Subject: Pre-Lexical Processing of the Passive Voice in Hebrew
Supervisor: Inbal Arnon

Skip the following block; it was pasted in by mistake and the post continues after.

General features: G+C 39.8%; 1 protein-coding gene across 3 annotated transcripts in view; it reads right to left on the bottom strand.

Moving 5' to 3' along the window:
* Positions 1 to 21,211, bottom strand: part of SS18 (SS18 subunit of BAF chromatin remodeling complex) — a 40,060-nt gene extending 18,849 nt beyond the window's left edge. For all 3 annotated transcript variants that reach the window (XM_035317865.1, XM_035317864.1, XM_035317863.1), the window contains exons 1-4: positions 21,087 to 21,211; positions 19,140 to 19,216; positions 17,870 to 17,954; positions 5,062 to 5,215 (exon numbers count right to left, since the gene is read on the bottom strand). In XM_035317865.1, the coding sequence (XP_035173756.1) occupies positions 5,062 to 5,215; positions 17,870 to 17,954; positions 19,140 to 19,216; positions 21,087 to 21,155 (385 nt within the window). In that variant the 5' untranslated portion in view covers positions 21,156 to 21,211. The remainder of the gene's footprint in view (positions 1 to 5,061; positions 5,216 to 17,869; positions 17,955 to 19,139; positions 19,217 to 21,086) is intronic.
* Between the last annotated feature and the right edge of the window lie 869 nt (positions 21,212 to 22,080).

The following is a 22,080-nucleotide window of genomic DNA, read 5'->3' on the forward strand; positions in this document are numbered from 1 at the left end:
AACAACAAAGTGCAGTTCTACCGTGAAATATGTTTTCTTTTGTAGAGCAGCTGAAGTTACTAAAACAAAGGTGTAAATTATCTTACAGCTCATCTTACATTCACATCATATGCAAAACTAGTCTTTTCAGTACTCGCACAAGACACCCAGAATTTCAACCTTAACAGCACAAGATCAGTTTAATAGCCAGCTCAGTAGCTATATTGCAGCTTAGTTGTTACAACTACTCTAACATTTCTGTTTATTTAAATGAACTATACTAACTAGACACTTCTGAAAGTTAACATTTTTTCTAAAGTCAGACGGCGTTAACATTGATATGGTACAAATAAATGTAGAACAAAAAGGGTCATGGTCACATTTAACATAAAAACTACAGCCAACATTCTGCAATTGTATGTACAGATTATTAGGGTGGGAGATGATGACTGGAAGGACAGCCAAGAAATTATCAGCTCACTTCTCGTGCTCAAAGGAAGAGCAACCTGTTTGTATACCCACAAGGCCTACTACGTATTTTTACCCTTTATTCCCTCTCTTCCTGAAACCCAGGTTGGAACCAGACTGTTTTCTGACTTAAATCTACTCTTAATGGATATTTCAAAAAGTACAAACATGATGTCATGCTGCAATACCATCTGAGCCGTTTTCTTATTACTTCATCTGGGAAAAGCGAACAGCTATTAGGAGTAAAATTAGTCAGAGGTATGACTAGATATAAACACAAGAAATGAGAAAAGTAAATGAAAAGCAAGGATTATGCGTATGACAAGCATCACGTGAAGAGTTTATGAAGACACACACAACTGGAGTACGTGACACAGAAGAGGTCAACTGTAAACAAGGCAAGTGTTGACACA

Abstract: Human language contains an enormous amount of information at numerous different levels (phonologically, morphologically, semantically, etc.). One of the biggest questions in cognitive language research is how this linguistic knowledge is represented, i.e., what information speakers are sensitive to. According to usage-based approaches to language, human beings learn and process language with domain general learning skills, and are sensitive to recurring structures in all levels of the linguistic environment. Hebrew morphology serves as an interesting case study for this theory. All Hebrew verbs are comprised of seven possible verb templates (Binyanim), that systematically encode information regarding the verb, e.g., voice and verb argument, thereby creating statistical relations between certain forms (e.g., huCCaC) and certain grammatical-semantic functions (e.g., passivity). This study is designed to check whether the mere processing of a verb template's form will create predictions regarding the information this form carries for the Hebrew speaker. This question was tested with regards to the passive voice: using a masked priming paradigm, unconscious processing of Hebrew verbs was examined, enabling us to check whether Hebrew speakers are sensitive to the passive information encoded in the passive verb patterns based only on their orthographic-phonological characteristics. The findings of the experiments do not allow us to determine whether Hebrew readers are sensitive to this information in early stages of processing. The reasons for this and the possible outcomes of the results on the existing theories of language processing are discussed.